A woman who trafficked three girls to Cambodia’s capital for forced prostitution has been put behind bars for seven years.
The trafficker preyed on the girls, who were vulnerable, by inviting them to work at her ‘restaurant’ in Phnom Penh and promising them accommodation. But the restaurant was in fact operating as a brothel.
The three girls were rescued during a police raid in January this year, and taken to Hope for Justice’s Lighthouse – a safe haven for young victims of sex trafficking, forced labour and forced marriage.
Our team supported one of the survivors through the judicial process, helping them to testify against their trafficker at a provincial court. Each of the survivors has been awarded compensation.
Maggie Crewes, Hope for Justice’s Cambodia Country Director, said: “The police wanted one of the girls to testify in court and identify the restaurant owner. That was a scary process for her but our staff worked with her to prepare her, and they stayed close to her during the proceedings, which were incredibly difficult for her to face.”
Our safeguarding officer responsible for this case said: “Thanks to the collective work of the team, we were able to keep the girls safe and secure justice for them. This is why we do our job!”
One of the girls who was tricked into forced prostitution was 15-year-old Sitha*, who was told she would work as an ice-server to earn some money. But one week into her employment last summer, she was led into a room with a bed, beaten by the male customer when she tried to escape, and forced to have sex. She was trapped and exploited in the establishment for six months, during which time she was locked in a room, only allowed to leave to work as a prostitute or go to the toilet, fed leftovers from the restaurant, and given no pay.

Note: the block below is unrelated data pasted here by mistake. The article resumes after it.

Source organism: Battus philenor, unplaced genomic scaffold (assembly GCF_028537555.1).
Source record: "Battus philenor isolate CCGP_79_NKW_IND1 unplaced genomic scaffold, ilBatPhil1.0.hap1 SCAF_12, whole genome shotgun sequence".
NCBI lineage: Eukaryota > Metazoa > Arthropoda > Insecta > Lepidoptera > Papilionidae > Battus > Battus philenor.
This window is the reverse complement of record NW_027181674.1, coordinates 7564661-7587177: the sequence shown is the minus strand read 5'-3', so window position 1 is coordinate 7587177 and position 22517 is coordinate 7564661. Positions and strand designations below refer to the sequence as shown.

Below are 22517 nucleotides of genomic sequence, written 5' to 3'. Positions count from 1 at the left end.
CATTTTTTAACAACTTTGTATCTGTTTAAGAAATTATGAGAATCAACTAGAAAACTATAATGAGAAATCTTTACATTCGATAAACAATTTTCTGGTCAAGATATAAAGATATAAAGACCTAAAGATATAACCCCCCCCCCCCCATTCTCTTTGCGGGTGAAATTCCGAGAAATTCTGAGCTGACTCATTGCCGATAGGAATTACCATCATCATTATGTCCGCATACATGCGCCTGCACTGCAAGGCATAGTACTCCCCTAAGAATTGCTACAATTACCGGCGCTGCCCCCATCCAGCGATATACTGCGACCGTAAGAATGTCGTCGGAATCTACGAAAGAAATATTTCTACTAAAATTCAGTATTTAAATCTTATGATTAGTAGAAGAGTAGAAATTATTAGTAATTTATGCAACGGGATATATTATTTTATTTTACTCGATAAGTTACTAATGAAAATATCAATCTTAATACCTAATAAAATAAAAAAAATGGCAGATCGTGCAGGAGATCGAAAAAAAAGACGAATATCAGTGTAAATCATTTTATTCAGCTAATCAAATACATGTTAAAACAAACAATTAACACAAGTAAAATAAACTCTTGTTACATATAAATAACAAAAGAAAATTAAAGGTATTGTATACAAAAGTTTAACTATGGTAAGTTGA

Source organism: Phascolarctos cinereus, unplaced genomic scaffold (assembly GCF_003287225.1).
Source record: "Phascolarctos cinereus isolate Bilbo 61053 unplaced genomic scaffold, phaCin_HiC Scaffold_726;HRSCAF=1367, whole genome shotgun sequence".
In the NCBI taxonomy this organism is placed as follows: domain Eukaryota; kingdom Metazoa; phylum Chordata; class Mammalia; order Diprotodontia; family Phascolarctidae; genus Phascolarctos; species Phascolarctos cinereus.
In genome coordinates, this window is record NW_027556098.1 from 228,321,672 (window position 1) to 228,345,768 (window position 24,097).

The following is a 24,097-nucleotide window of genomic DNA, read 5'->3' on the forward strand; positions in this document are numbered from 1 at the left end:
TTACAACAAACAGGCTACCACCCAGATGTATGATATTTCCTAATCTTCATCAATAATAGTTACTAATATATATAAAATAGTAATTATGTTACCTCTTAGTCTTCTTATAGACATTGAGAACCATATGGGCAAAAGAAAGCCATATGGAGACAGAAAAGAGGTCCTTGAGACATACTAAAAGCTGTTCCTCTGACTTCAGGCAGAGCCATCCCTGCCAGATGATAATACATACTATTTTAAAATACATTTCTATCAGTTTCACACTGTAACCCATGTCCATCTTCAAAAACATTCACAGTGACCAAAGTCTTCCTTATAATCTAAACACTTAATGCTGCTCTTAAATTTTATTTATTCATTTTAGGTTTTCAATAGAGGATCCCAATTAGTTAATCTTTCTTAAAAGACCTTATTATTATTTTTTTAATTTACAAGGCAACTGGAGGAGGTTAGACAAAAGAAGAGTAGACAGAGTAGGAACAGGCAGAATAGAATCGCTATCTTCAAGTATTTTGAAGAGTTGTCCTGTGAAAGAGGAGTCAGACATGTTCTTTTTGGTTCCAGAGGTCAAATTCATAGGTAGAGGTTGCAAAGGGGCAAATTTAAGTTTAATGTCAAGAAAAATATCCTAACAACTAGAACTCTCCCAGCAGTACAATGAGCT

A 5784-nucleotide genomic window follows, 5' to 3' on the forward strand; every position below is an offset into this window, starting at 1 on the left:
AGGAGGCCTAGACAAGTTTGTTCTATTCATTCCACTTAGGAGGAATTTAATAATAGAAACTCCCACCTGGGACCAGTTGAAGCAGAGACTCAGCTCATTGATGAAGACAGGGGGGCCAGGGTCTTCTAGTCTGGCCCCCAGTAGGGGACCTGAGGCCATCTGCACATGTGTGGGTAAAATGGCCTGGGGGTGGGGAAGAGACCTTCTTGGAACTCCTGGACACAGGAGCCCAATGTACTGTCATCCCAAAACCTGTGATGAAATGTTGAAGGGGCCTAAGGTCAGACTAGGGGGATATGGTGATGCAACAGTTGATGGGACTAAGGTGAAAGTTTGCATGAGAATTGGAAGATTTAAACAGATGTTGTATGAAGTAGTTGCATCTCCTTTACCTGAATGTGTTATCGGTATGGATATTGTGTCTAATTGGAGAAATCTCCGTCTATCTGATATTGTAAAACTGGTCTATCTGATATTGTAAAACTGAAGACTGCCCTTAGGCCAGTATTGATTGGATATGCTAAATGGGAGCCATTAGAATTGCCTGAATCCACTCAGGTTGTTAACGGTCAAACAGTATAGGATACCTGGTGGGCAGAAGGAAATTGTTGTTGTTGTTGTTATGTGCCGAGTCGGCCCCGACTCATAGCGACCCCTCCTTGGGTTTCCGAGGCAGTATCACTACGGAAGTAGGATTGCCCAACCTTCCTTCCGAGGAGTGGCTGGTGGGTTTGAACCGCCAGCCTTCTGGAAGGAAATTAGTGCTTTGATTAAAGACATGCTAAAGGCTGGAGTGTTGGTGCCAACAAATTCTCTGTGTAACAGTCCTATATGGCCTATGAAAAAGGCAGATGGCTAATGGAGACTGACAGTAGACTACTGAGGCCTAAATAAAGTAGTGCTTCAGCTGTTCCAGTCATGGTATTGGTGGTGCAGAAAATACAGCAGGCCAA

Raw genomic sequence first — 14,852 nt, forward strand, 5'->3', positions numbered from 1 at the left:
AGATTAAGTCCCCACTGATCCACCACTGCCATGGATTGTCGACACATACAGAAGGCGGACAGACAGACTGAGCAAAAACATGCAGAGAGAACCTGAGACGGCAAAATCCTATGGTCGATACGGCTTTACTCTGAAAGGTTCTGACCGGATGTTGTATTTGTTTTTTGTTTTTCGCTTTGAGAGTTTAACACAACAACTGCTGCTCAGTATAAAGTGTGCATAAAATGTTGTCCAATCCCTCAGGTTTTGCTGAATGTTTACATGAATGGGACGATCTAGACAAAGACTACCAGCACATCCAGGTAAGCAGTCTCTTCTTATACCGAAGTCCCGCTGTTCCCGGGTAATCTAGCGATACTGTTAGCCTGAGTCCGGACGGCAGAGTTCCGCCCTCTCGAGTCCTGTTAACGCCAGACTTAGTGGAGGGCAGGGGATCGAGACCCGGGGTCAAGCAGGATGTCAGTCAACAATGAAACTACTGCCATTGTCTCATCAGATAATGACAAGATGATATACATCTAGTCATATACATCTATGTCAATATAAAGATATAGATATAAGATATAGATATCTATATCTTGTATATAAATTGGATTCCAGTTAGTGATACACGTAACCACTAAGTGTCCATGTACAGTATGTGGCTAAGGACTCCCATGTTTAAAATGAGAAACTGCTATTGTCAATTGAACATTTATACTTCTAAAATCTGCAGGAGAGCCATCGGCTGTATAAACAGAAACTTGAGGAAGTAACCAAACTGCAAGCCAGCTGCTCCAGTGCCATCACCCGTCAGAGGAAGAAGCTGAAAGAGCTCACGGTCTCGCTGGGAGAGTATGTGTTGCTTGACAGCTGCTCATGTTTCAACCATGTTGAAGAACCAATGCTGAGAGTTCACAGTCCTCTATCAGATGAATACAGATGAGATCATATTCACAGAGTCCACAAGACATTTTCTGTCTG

Following a tip-off, police stormed the establishment in January, handcuffing the owner and rescuing the three girls. One of the police officers said to Sitha during the raid: “It’s okay – we’re here to get you out of here.”
The children were transferred to Hope for Justice’s Lighthouse in Phnom Penh within 24 hours, where they received crisis support and aftercare in the days and weeks following their exploitation. Maggie said: “After receiving all the holistic services available at Lighthouse, including trauma counselling and therapy, the girls are starting to feel like they might have a future.”
Sitha is now training to become a caterer, and the other two survivors have been reunited with their families.
*Name changed to protect identity of survivor